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KAILASH versus STATE

High Court of Rajasthan

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KAILASH v STATE - CRLA Case No. 231 of 2001 [2007] RD-RJ 2516 (8 May 2007)

// 1 //

IN THE HIGH COURT OF JUDICATURE FOR RAJASTHAN

BENCH AT JAIPUR

JUDGMENT

IN 1. S.B. Criminal Jail Appeal No.231/2001

Kailash S/o Rambabu

Versus

The State of Rajasthan through PP

IN 2. S.B. Criminal Appeal No.561/2007

Sanjeev Kumar S/o Chandeshwarai

Versus

The State of Rajasthan through PP

Date of Judgment :::: 8th May, 2007

PRESENT

Hon'ble Mr. Justice Narendra Kumar Jain

Presence in Criminal Appeal No.231/01

Ms. Rajesh Kandwal, Amicus Curiae, for accused- appellant Kailash

Smt. Nirmala Sharma, P.P., for the respondent State

Presence in Criminal Appeal No.561/2007

Shri S.S. Sunda with

Shri Vipul Jaiman and

Shri Sher Singh Mehla, Counsel for accused-appellant

Sanjeev Kumar

Smt. Nirmala Sharma, P.P., for the respondent State ####

By the Court:-

These two appeals, on behalf of accused Kailash and Sanjeev Kumar, relate to common FIR No.50/94 registered at Police Station Shahajahapur, District

Alwar, therefore, they are being disposed of by this common order.

The Special Judge, Scheduled Castes & Scheduled // 2 //

Tribes (Prevention of Atrocities) Cases & Additional

Sessions Judge, Alwar, in Sessions Case No.76/1994, has convicted both the accused-appellants Kailash and

Sanjeev by two separate judgments dated 31.1.2001 and 7.2.2007, respectively, as under:-

Under Sentence of Imprisonment

Sections 376, IPC To undergo 7 years rigorous imprisonment and a fine of

Rs.1,000/-; in default of payment of fine, to further undergo 6 months additional rigorous imprisonment. 366, IPC To undergo 5 years rigorous imprisonment and a fine of

Rs.5,00/-; in default of payment of fine, to further undergo three months additional rigorous imprisonment. 3(1)(xi) of To undergo 2 years rigorous the SC & ST imprisonment and a fine of

(Prevention Rs.3,00/-; in default of payment of Atrocities of fine, to further undergo one

Act month additional rigorous imprisonment.

All the sentences were ordered to run concurrently.

Brief facts giving rise to these appeals are that a written-report was lodged by Tarachand on 17th

April, 1994 at Police Station Shahajahapur about abduction of his daughter Saroj, aged about 16 years, by accused-persons Kailash and Sanjeev, and, on that basis, FIR No.50/94 was registered under Sections 363 and 366, IPC, and under Section 3 of the Scheduled

Castes & Scheduled Tribes (Prevention of Atrocities)

Act, 1989. Kumari Saroj was recovered from the custody // 3 // of both appellants and thereafter her statement was recorded and offence under Section 376, IPC, was also added.

After completion of investigation, the police filed a challan against both the accused Kailash and

Sanjeev under Sections 363, 366, 376, IPC, and under

Section 3 of the Scheduled Castes & Scheduled Tribes

(Prevention of Atrocities) Act, 1989.

Accused Sanjeev jumped his bail-bonds and he was declared absconder by the trial court vide order dated 2.8.1999. The trial proceeded against accused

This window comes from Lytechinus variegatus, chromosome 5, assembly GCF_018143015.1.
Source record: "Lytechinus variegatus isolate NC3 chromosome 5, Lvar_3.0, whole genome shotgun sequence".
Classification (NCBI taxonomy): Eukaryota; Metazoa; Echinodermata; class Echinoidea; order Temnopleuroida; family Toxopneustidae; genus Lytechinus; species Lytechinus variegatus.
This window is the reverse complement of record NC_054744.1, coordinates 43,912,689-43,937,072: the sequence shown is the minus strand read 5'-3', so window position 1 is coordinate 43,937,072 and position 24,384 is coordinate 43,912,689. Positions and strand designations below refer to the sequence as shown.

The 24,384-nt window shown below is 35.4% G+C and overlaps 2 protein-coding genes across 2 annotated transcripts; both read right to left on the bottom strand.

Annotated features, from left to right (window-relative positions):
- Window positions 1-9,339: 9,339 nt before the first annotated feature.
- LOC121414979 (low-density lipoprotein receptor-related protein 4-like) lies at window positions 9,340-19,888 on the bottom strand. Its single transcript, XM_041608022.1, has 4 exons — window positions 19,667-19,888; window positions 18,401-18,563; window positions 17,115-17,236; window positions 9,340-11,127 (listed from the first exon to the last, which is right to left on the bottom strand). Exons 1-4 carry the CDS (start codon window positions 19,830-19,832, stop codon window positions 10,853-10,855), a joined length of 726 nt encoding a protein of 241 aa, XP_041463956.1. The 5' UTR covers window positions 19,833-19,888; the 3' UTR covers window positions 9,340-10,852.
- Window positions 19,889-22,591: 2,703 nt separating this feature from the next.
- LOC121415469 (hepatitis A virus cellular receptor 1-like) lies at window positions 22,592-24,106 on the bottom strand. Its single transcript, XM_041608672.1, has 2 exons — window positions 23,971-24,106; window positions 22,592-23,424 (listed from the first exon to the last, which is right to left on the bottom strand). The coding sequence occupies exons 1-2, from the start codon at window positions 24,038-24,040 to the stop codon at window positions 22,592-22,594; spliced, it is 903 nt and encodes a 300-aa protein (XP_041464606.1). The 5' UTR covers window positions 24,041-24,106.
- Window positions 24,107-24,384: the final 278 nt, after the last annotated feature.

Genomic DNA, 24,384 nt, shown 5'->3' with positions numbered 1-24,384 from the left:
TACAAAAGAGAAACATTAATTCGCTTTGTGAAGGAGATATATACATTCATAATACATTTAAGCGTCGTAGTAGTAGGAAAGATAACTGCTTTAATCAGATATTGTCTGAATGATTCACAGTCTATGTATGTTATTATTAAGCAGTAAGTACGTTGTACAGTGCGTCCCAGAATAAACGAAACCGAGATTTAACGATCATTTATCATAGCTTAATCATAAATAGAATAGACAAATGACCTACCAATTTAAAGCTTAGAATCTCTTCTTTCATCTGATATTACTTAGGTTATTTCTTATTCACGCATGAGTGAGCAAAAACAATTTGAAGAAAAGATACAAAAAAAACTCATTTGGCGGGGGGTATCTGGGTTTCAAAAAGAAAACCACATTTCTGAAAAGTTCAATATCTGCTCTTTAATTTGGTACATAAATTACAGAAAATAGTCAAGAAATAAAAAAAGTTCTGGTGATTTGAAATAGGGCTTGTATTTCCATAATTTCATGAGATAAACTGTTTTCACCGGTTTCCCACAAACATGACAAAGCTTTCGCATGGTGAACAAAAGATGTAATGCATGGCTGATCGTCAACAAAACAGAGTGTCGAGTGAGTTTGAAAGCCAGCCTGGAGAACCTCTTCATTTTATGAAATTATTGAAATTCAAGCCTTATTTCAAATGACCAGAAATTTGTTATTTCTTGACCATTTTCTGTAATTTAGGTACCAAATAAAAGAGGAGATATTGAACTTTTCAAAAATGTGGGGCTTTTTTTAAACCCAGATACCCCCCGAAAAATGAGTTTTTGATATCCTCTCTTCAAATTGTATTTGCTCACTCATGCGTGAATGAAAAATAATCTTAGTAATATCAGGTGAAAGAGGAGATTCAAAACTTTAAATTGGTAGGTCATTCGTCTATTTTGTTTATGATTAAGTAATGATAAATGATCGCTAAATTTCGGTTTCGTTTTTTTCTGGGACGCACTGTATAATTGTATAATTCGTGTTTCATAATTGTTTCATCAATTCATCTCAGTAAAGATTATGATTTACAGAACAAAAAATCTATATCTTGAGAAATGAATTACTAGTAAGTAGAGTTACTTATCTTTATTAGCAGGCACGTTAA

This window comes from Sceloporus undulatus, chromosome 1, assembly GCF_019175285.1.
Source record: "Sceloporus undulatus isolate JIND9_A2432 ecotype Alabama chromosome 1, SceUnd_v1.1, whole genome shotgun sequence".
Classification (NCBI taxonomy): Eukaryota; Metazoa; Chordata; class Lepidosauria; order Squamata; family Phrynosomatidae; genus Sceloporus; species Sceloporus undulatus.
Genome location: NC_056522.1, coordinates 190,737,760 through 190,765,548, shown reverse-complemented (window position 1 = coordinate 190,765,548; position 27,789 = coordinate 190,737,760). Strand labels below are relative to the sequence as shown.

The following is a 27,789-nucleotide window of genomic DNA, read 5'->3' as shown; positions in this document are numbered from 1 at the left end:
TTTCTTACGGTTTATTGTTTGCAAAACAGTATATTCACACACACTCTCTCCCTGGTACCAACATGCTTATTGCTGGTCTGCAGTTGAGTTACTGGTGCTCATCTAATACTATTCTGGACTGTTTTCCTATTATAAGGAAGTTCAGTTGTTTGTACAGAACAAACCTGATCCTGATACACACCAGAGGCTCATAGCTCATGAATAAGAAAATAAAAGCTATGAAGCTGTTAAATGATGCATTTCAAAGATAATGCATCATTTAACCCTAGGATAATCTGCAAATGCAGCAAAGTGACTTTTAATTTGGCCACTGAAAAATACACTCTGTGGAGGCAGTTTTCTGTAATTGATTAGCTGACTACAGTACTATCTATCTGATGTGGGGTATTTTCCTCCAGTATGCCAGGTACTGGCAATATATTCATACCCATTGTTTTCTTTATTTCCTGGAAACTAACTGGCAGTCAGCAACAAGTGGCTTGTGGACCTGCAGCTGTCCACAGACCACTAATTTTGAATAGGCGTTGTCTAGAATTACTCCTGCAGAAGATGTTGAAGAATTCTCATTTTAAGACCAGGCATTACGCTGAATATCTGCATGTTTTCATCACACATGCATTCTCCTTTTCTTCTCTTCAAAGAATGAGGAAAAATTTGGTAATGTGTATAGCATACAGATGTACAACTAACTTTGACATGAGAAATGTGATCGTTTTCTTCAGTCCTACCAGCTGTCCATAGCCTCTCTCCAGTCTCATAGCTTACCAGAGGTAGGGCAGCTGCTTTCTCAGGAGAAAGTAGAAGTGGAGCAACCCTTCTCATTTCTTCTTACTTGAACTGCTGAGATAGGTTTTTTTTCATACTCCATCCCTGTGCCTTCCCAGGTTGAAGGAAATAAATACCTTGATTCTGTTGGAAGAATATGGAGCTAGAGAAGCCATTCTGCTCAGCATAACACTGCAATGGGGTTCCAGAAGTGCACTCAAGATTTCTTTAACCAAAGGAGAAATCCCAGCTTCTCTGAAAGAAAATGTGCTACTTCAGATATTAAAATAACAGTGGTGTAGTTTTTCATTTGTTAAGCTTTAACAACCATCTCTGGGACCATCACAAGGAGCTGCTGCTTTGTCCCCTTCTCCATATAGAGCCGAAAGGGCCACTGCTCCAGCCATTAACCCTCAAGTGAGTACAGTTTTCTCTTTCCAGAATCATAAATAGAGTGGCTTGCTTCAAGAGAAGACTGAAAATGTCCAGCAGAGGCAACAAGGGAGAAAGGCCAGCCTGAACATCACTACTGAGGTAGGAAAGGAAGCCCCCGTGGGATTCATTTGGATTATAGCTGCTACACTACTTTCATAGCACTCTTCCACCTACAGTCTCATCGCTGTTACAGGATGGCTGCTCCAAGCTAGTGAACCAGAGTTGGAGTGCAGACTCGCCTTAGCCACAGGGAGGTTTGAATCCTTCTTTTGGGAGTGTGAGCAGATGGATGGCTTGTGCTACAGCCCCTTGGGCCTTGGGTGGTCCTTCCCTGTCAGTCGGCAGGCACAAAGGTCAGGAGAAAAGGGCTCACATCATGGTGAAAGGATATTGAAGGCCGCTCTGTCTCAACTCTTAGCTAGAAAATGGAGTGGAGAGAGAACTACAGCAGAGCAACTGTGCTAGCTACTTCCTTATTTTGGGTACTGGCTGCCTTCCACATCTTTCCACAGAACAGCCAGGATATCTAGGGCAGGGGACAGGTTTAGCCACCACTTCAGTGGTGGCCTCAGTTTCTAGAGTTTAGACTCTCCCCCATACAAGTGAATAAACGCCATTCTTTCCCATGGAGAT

Kailash only. The trial court framed charge against him under Sections 366 and 376, IPC, and under Section 3(1)(xi) of the Scheduled Castes & Scheduled Tribes

(Prevention of Atrocities) Act, 1989, which were denied and trial was claimed.

The trial court, after considering the prosecution evidence on the record, convicted and sentenced the accused Kailash vide impugned judgment dated 31.1.2001, as mentioned above.

Being aggrieved with the same, the accused

Kailash preferred an appeal through the

Superintendent, District Jail, Alwar, which was registered as S.B. Criminal Jail Appeal No.231/2001.

Accused Sanjeev surrendered himself before the trial court on 5.10.2005 and thereafter trial // 4 // commenced against him. The trial court framed the charge against him for the offence under Sections 366 and 376, IPC, and under Section 3(1)(xi) of the

Scheduled Castes & Scheduled Tribes (Prevention of

Atrocities) Act, 1989, and after considering the entire evidence on the record convicted and sentenced the accused-appellant vide impugned judgment dated 7.2.2007, as mentioned above. Being aggrieved with the same, he has preferred S.B. Criminal Appeal

No.561/2007.

The learned counsel for the accused-appellants contended that the learned trial court, vide its impugned judgment dated 31.1.2001 recorded a finding that prosecutrix was about 18 years of age and even by another Presiding Officer, on the basis of separate evidence in the case of accused Sanjeev Kumar, vide impugned judgment dated 7.2.2007, recorded a finding that the prosecution has failed to prove that Saroj was less than 18 years of age, therefore, from both the judgments it is clear that the prosecutrix Saroj was about 18 years of age and she was not less than 18 years and in view of her statement coupled with other prosecution witnesses it appears that it is a case of consent and she was not abducted by the accused but she herself went with the accused-persons and it being a case of consent and consented sexual intercourse, the trial court committed an illegality in convicting // 5 // the accused-appellants. He referred the statements of prosecutrix Saroj, Tarachand (father of Saroj),